Enter your mobile number or email address below and we'll send you a link to download the free Kindle App. Then you can start reading Kindle books on your smartphone, tablet, or computer - no Kindle device required.
To get the free app, enter your mobile phone number.
The Civility Solution: What to Do When People Are Rude Hardcover – June 10, 2008
The Amazon Book Review
Author interviews, book reviews, editors picks, and more. Read it now
It is an honor to recommend this fabulous book! P.M. Forni's thoughtful discussion of the importance of civility in today's hectic world will surely help readers find viable solutions for dealing with a variety of rude situations. (Peggy Post, director of the Emily Post Institute and author of Emily Post Etiquette, 17th Edition)
Pier M. Forni will be remembered as one of the greatest generals in our nation's struggle for civility. (Smithsonian Magazine)
About the Author
DR. P.M. FORNI is an award-winning professor of Italian Literature at Johns Hopkins University. In 2000 he founded The Civility Initiative at Johns Hopkins and over the years has continued to teach courses on the theory and history of manners. His book Choosing Civility (2002) has sold more than 100,000 copies. Reports on his work have appeared on The New York Times, The Times of London, The Washington Post, The Wall Street Journal, and The Los Angeles Times. He has been a on a number of radio and television shows, including ABC's World News Tonight, CBS Sunday Morning and BBC's Outlook. For years he was a regular on-the-air contributor to the Baltimore NPR affiliate station and the nationally syndicated radio show The Satellite Sisters.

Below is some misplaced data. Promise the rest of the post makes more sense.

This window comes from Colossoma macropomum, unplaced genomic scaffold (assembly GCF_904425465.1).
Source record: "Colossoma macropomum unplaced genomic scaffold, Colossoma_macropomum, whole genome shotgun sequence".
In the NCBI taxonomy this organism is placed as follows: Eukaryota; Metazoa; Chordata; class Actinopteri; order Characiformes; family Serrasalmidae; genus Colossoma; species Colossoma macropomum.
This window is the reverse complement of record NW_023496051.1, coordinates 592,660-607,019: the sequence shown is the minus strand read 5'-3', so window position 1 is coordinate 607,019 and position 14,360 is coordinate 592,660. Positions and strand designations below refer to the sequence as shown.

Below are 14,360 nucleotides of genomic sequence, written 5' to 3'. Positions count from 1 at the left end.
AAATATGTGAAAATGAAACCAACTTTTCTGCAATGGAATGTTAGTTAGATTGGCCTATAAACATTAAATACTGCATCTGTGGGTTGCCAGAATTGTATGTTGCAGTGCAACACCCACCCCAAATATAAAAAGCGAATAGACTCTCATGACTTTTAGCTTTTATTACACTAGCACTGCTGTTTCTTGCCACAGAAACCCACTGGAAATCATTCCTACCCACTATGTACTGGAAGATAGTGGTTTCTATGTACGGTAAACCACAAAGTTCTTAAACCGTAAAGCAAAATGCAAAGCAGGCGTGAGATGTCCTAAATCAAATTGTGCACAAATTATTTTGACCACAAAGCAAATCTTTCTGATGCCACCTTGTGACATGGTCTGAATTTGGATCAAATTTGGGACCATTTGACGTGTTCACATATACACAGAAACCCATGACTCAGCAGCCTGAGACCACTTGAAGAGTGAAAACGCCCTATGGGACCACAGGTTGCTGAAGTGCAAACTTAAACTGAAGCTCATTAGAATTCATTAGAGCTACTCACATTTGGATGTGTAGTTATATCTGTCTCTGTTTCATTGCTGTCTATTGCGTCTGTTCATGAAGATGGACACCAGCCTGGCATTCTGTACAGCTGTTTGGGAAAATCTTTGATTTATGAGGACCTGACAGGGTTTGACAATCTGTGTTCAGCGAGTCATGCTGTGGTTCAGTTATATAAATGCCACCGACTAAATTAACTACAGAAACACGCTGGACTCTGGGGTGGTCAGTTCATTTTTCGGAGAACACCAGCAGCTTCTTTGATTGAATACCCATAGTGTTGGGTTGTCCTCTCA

Top customer reviews
There was a problem filtering reviews right now. Please try again later.
Deal with rudeness badly or ineffectively and we suffer psychological and even physical stress. Deal with it well, as Forni puts it, with civility, and our self-respect, character, and relationships improve.
If this is true, then you have to wonder why the psycho-professions have not flooded the world with such manuals. Why is it that the topic has only drawn the attention of sociologists and etiquette experts? The skill is surely more important than getting in touch with your inner spirituality.
Rudeness aims at one's place in society. In a community like New York where the extraordinary mix of peoples and cultures makes any determination of status and standing ambiguous at best, rudeness is a way to see how we stand in relation to others on the social hierarchy. Rudeness tests who is up and who is down, who is in and who is out, who is putting on airs and who is up to the task.
Ups and downs are part of the way we talk about these issues. We want to stand up for ourselves when others are trying to put us down. And Dr. Forni correctly asserts, we want to do so without making fools of ourselves, without engaging in histrionic displays, without diminishing ourselves. We need to reply to rudeness without becoming aggressive, contentious, litigious,or argumentative.
When someone is rude, we do not want to slap him down; we want to offer him the opportunity to recognize his fault and to back down voluntarily.
Perhaps Dr. Forni is too optimistic that civility can diminish the sting of rudeness and restore relationship harmony. I have often been accused of the same thing myself. We know that civility may not be an appropriate response to every act of rudeness, it is surely the place to start. Before trying other ways to respond we need to exhaust the resource of civility.